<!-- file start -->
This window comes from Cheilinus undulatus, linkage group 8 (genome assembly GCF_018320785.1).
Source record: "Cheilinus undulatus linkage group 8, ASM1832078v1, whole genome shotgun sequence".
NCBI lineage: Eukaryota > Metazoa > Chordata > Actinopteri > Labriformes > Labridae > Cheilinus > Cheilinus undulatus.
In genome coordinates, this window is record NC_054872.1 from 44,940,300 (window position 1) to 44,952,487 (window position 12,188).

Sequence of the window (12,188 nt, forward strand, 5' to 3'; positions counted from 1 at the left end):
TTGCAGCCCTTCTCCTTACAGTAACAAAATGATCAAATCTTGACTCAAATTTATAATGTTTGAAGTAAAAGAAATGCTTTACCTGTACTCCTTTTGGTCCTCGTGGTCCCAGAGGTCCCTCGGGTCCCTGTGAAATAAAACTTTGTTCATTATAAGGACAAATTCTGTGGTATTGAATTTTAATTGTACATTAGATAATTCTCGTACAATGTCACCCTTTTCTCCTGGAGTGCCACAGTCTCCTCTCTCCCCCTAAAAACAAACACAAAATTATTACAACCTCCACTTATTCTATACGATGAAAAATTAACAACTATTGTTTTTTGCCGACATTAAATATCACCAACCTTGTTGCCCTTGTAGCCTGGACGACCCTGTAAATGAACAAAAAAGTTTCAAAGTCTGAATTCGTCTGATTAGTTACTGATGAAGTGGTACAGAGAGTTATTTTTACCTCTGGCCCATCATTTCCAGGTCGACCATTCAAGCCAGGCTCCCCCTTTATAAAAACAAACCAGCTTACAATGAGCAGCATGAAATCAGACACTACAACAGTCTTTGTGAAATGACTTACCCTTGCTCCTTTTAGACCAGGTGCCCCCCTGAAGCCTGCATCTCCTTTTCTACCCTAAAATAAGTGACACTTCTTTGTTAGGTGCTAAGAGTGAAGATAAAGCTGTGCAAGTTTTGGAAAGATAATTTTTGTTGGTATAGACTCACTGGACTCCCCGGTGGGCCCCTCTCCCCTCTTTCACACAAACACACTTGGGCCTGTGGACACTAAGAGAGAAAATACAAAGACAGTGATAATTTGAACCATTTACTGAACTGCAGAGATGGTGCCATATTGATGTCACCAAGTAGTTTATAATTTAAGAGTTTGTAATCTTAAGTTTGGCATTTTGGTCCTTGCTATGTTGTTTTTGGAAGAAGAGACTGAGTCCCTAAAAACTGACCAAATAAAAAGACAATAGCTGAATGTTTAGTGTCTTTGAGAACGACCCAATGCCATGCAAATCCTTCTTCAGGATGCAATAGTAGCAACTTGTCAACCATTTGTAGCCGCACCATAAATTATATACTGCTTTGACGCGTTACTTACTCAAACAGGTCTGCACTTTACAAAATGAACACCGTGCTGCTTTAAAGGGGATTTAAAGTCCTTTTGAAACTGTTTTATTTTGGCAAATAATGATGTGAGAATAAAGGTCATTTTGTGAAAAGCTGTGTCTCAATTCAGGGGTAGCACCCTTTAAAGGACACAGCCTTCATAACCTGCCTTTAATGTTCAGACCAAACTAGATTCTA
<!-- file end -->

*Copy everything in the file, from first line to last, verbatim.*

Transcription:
This window comes from Cheilinus undulatus, linkage group 8 (genome assembly GCF_018320785.1).
Source record: "Cheilinus undulatus linkage group 8, ASM1832078v1, whole genome shotgun sequence".
NCBI lineage: Eukaryota > Metazoa > Chordata > Actinopteri > Labriformes > Labridae > Cheilinus > Cheilinus undulatus.
In genome coordinates, this window is record NC_054872.1 from 44,940,300 (window position 1) to 44,952,487 (window position 12,188).

Sequence of the window (12,188 nt, forward strand, 5' to 3'; positions counted from 1 at the left end):
TTGCAGCCCTTCTCCTTACAGTAACAAAATGATCAAATCTTGACTCAAATTTATAATGTTTGAAGTAAAAGAAATGCTTTACCTGTACTCCTTTTGGTCCTCGTGGTCCCAGAGGTCCCTCGGGTCCCTGTGAAATAAAACTTTGTTCATTATAAGGACAAATTCTGTGGTATTGAATTTTAATTGTACATTAGATAATTCTCGTACAATGTCACCCTTTTCTCCTGGAGTGCCACAGTCTCCTCTCTCCCCCTAAAAACAAACACAAAATTATTACAACCTCCACTTATTCTATACGATGAAAAATTAACAACTATTGTTTTTTGCCGACATTAAATATCACCAACCTTGTTGCCCTTGTAGCCTGGACGACCCTGTAAATGAACAAAAAAGTTTCAAAGTCTGAATTCGTCTGATTAGTTACTGATGAAGTGGTACAGAGAGTTATTTTTACCTCTGGCCCATCATTTCCAGGTCGACCATTCAAGCCAGGCTCCCCCTTTATAAAAACAAACCAGCTTACAATGAGCAGCATGAAATCAGACACTACAACAGTCTTTGTGAAATGACTTACCCTTGCTCCTTTTAGACCAGGTGCCCCCCTGAAGCCTGCATCTCCTTTTCTACCCTAAAATAAGTGACACTTCTTTGTTAGGTGCTAAGAGTGAAGATAAAGCTGTGCAAGTTTTGGAAAGATAATTTTTGTTGGTATAGACTCACTGGACTCCCCGGTGGGCCCCTCTCCCCTCTTTCACACAAACACACTTGGGCCTGTGGACACTAAGAGAGAAAATACAAAGACAGTGATAATTTGAACCATTTACTGAACTGCAGAGATGGTGCCATATTGATGTCACCAAGTAGTTTATAATTTAAGAGTTTGTAATCTTAAGTTTGGCATTTTGGTCCTTGCTATGTTGTTTTTGGAAGAAGAGACTGAGTCCCTAAAAACTGACCAAATAAAAAGACAATAGCTGAATGTTTAGTGTCTTTGAGAACGACCCAATGCCATGCAAATCCTTCTTCAGGATGCAATAGTAGCAACTTGTCAACCATTTGTAGCCGCACCATAAATTATATACTGCTTTGACGCGTTACTTACTCAAACAGGTCTGCACTTTACAAAATGAACACCGTGCTGCTTTAAAGGGGATTTAAAGTCCTTTTGAAACTGTTTTATTTTGGCAAATAATGATGTGAGAATAAAGGTCATTTTGTGAAAAGCTGTGTCTCAATTCAGGGGTAGCACCCTTTAAAGGACACAGCCTTCATAACCTGCCTTTAATGTTCAGACCAAACTAGATTCTA